Something that is incredibly easy to do with virtual machines is kernel debugging. You can do this by either connecting two virtual machines to the same named pipe (creating a virtual null-modem cable as it were), or by debugging a virtual machine directly over a named pipe from the host operating system.
If you are using two virtual machines you will need to configure both to have COM1 connected to a shared named pipe (e.g. \.pipedebugPipe). If you are going to debug a virtual machine from your host computer you will just need to configure the one virtual machine to have its COM1 connected to the named pipe.
You will then need to start the virtual machine you want to debug and do the following:
- Go to My Computer –> Properties –> Advanced –> Settings under Startup and Recovery –> Edit
- You should see a line that is something like ‘multi(0)disk(0)rdisk(0)partition(1)WINDOWS=”Microsoft Windows XP Professional” /fastdetect /NoExecute=OptIn’
- You will need to add ‘/DEBUG /DEBUGPORT=COM1′ to the end of this line
- Once you have done all of this you should shut down the virtual machine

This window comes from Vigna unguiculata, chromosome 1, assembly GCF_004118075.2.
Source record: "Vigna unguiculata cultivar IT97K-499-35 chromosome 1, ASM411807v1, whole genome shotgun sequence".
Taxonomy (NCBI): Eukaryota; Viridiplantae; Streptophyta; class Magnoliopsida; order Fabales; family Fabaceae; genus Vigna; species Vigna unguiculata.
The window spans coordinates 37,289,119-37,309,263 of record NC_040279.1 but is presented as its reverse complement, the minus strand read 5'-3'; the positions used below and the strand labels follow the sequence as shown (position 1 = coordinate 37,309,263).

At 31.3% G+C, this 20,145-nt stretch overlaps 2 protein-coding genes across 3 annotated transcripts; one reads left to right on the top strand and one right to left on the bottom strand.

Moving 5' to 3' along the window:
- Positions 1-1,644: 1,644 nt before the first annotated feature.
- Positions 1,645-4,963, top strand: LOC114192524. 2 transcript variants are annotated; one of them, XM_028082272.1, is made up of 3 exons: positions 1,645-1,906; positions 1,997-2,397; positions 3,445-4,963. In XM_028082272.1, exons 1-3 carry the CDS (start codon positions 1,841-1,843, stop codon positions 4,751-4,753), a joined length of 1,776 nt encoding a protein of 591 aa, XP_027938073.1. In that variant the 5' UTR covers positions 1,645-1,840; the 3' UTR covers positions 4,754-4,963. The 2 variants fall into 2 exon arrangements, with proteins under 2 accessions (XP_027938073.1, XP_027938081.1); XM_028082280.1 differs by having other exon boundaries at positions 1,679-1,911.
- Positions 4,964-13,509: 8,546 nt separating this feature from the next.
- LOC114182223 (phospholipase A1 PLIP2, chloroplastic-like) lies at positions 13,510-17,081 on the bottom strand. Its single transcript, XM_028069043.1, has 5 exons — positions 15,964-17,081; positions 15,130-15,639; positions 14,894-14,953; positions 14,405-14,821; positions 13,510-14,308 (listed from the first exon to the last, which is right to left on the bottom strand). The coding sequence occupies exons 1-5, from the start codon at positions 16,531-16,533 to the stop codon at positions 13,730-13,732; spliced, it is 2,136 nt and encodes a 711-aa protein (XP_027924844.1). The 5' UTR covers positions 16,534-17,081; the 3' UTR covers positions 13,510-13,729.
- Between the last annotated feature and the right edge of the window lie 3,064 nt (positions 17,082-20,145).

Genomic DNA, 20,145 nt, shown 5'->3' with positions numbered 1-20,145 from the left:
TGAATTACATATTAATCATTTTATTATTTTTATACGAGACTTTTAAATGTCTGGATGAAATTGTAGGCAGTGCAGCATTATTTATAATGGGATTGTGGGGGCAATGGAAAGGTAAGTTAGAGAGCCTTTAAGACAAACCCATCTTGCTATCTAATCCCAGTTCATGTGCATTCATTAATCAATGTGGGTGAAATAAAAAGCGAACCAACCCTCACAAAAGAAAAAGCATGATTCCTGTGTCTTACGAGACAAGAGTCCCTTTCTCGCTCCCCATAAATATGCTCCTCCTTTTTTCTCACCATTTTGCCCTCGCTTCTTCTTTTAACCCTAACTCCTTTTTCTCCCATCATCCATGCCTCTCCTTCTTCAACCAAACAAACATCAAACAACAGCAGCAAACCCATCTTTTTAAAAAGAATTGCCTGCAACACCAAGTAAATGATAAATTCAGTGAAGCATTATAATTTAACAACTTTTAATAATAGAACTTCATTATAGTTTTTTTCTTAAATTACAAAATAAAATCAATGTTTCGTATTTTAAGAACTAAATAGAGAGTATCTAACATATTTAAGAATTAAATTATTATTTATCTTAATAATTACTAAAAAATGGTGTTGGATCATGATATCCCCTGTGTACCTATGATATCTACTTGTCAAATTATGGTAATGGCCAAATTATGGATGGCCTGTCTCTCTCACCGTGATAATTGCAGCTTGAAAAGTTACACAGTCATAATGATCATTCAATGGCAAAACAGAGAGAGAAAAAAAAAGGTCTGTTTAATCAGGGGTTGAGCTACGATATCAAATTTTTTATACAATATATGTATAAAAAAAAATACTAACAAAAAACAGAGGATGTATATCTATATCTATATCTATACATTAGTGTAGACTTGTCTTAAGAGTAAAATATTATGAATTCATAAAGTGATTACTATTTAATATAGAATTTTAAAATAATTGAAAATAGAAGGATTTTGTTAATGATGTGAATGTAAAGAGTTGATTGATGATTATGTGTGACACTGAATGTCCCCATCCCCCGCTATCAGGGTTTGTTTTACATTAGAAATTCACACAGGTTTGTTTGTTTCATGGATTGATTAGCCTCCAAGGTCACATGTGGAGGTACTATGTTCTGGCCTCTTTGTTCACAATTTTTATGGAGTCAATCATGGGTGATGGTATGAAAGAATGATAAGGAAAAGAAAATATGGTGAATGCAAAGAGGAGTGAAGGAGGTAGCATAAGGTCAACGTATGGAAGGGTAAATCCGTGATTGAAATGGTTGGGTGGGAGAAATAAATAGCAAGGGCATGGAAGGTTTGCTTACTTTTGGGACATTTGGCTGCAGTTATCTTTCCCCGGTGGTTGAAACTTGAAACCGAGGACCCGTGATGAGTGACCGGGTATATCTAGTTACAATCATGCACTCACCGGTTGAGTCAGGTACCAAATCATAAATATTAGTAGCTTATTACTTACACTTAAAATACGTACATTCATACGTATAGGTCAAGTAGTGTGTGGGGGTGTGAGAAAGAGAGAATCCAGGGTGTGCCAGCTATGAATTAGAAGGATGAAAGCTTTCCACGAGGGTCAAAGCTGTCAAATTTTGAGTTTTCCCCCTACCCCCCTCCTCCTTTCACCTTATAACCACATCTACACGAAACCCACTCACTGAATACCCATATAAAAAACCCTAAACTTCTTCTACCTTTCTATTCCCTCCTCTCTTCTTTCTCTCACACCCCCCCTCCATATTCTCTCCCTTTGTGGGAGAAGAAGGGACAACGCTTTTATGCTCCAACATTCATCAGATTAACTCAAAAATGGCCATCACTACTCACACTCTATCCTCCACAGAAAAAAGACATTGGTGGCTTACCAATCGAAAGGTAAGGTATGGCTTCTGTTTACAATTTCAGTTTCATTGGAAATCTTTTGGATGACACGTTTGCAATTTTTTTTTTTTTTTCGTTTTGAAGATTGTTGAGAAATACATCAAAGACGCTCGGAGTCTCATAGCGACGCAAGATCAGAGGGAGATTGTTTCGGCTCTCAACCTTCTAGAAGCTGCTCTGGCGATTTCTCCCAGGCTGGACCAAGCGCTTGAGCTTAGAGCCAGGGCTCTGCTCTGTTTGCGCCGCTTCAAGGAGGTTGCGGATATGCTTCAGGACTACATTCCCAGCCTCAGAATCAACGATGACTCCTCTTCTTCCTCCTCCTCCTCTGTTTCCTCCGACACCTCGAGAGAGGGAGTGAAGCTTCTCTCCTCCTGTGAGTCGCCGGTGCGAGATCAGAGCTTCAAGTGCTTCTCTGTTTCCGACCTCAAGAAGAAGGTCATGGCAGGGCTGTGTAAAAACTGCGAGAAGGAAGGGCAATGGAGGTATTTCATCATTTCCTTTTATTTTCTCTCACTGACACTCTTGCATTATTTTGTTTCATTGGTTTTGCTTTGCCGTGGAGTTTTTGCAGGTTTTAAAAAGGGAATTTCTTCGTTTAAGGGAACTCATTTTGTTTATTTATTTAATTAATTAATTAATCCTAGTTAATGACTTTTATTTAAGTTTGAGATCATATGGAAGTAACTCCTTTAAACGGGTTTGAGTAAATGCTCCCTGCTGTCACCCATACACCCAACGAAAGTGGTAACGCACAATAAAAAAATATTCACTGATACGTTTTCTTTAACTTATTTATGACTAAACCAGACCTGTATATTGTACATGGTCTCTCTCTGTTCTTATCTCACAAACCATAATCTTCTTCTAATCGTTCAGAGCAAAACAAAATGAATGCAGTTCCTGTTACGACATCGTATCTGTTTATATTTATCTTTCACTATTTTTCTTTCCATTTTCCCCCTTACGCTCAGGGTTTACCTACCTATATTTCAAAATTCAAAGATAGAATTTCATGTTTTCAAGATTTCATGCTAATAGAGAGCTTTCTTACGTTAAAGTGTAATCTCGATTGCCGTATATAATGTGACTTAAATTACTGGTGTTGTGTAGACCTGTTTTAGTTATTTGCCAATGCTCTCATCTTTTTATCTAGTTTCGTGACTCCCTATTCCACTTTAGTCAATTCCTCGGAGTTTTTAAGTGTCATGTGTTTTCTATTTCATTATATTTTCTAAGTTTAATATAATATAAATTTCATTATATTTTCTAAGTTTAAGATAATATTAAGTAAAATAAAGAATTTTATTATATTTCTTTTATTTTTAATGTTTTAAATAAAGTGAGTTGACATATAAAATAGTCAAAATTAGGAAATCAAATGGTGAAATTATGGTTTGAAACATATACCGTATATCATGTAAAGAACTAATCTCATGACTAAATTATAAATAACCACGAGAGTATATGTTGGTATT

Now you will need to download the debugging tools from: http://www.microsoft.com/whdc/devtools/debugging/installx86.mspx and either install them on your host computer, or in a second virtual machine (depending on where you want to debug from). Once you have done this you will need to do the following:
- For host based debugging run “kd -y SRV*c:websymbols*http://msdl.microsoft.com/download/symbols -k com:pipe,port=\.pipedebugPipe,resets=0,reconnect” and then launch your target virtual machine.
- For virtual machine based debugging run “kd -y SRV*c:websymbols*http://msdl.microsoft.com/download/symbols -k com:port=com1″ and then launch your target virtual machine.
Once the target virtual machine starts to boot – the debugger should connect and you will be good to go.